Secure working from home
Rather unsurprisingly we’ve written a few articles recently about options available for businesses whose people are working from home. We’ve covered areas such as the way in which virtual switchboards can help to manage call flow. We’ve looked at conference calls; both as a replacement for office meetings and as a way to help employees to feel a little less isolated.
We’ve also covered areas such as the use of bulk SMS texting and the deployment of emergency information lines as a means of updating employees, customers and others. All of these could be seen as standard elements within a business continuity planning package which looks towards meeting key communication and information targets.
But there is another consideration for businesses whose people are working from home, particularly when so many are working from home for the first time. That is the requirement to consider security of data. It can be so tempting, particularly when broadband speeds are poor, to just download a file and work on it offline. Or perhaps, if distractions from other family members who also at home have led to it being unfinished, why not just email yourself a file to work on in the evening?
In effect, however, actions such as these potentially drive a coach and horses through GDPR (General Data Protection Regulation) guidelines. Whilst GDPR regulations do state that measures taken should be appropriate to the nature and type of business and the data held, transferring data away from the secure confines of business systems is exposing data to greater levels of risk.
This therefore could be good time to remind all employees of the part which they have to play in delivering data security. It also might be worth organisations considering whether they should work with their IT specialists with a view to perhaps restricting access to certain files to named individuals or blocking the transfer of data away from the organisation.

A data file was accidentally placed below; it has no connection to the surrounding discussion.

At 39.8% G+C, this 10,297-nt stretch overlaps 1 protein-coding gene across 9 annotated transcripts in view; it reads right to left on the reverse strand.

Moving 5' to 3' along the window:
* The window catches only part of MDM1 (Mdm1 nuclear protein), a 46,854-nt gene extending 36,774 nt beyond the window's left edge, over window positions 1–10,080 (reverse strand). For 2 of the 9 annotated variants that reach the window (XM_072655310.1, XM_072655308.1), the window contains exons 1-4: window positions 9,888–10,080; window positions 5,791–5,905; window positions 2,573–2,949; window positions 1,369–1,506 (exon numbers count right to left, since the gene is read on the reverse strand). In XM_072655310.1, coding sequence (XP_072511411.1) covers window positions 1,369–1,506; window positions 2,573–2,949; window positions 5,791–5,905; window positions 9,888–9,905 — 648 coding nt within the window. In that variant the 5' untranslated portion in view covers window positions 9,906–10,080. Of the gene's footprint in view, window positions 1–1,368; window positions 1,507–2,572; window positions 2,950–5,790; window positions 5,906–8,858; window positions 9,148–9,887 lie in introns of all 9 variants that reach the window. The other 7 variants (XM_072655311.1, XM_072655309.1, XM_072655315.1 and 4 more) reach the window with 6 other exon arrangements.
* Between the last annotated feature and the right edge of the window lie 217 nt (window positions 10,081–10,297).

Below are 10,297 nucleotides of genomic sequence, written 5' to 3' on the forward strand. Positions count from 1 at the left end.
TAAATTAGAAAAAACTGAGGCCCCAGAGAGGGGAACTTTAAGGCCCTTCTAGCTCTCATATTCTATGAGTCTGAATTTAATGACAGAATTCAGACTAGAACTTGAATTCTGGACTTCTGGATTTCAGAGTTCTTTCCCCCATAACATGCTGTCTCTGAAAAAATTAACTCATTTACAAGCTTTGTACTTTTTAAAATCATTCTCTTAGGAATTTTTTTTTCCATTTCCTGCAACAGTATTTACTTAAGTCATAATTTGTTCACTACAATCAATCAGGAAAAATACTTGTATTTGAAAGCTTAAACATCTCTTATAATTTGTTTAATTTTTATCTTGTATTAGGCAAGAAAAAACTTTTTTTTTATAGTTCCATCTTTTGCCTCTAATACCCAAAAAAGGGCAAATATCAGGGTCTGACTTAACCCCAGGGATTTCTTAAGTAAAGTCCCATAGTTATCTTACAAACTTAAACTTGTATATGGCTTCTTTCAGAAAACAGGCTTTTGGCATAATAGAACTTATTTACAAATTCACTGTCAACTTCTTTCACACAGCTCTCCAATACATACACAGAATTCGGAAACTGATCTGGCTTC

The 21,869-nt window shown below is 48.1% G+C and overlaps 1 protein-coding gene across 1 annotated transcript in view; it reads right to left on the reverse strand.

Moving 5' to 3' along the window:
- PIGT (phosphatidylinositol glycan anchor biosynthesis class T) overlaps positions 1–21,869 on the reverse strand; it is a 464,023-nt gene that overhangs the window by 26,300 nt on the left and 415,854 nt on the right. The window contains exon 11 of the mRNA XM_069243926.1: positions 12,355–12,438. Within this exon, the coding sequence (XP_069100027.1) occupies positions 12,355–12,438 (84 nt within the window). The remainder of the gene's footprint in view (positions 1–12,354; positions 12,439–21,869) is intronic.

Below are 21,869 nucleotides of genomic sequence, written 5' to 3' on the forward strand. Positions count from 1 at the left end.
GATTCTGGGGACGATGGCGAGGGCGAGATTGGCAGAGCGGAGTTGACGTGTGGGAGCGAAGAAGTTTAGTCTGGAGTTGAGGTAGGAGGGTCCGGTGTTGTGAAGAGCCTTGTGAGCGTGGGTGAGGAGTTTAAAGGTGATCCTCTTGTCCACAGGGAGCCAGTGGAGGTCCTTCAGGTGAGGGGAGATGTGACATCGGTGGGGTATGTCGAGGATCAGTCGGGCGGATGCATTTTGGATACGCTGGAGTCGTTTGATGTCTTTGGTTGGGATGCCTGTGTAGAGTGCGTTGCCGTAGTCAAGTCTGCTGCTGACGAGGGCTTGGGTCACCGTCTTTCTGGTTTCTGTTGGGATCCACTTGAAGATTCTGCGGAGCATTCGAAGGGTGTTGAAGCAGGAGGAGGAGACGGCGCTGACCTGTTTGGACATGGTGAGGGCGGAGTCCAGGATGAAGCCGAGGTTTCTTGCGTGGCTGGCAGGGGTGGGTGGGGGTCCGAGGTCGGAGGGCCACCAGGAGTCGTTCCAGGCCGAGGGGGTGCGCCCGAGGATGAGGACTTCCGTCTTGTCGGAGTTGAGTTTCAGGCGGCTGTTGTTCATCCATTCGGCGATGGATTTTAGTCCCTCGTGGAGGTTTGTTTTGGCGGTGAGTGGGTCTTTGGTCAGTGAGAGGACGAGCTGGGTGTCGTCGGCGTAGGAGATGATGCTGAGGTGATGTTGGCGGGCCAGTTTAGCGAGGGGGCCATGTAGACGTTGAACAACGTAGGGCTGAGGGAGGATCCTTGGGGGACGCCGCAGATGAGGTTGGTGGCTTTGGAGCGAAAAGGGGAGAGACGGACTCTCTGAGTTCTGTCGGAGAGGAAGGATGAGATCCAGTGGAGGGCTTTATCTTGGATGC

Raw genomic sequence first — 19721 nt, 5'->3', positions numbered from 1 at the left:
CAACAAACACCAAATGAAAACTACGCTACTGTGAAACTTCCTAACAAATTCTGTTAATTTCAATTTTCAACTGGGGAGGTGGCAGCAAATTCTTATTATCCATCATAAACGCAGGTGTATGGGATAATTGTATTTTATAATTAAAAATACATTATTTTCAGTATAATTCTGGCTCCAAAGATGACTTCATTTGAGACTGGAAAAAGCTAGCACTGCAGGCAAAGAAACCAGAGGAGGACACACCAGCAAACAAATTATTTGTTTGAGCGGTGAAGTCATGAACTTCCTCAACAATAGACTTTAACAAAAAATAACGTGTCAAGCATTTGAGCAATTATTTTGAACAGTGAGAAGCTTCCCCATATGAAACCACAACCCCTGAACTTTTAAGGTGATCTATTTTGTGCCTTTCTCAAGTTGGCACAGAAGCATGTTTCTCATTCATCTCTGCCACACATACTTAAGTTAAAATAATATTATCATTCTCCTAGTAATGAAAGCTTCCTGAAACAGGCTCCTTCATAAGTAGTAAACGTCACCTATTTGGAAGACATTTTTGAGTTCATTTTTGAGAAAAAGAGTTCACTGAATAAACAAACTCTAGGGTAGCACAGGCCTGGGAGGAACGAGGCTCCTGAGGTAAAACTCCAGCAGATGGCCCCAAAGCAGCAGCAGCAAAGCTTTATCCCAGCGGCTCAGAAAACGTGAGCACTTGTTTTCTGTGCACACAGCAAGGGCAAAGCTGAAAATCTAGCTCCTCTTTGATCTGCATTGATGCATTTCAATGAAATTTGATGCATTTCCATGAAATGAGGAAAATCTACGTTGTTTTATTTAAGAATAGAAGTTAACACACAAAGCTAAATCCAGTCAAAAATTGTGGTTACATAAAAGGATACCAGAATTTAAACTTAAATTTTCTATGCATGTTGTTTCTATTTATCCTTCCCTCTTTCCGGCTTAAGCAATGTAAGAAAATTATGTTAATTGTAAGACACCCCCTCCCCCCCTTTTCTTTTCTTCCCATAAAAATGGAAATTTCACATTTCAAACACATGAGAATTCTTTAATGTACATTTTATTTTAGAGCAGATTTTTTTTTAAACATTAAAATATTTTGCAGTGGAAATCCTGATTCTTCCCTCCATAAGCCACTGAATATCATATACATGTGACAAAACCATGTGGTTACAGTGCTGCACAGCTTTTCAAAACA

Another area worthy of consideration is the level of security which your employees have on their home devices. It’s all very well setting a secure login, but if that login is dependent on home broadband or portable Wi-Fi devices then it’s probably worth checking that those devices aren’t still operating with the default password that they came with. ‘1234’ or ‘password’ might be easy to remember but they are also easy to hack. Remember, whilst data protection law doesn’t prevent people from using home devices, the ICO (Information Commissioner’s Office) says that businesses will “need to consider the same kind of security measures for homeworking that you’d use in normal circumstances.”
Finally, when you’re working with your people on boosting GDPR security it is also worth adding some training on thwarting phishing attacks. When you’re not in the same office as your team leader it might not be as easy to check that email requesting a release of funds or to click on a ‘vital download.’ But the watchword here should be to be suspicious and to pick up the phone and verify the request. The ICO website has set up an information hub for those looking to be data secure at this time including how to stay one step ahead of the scammers.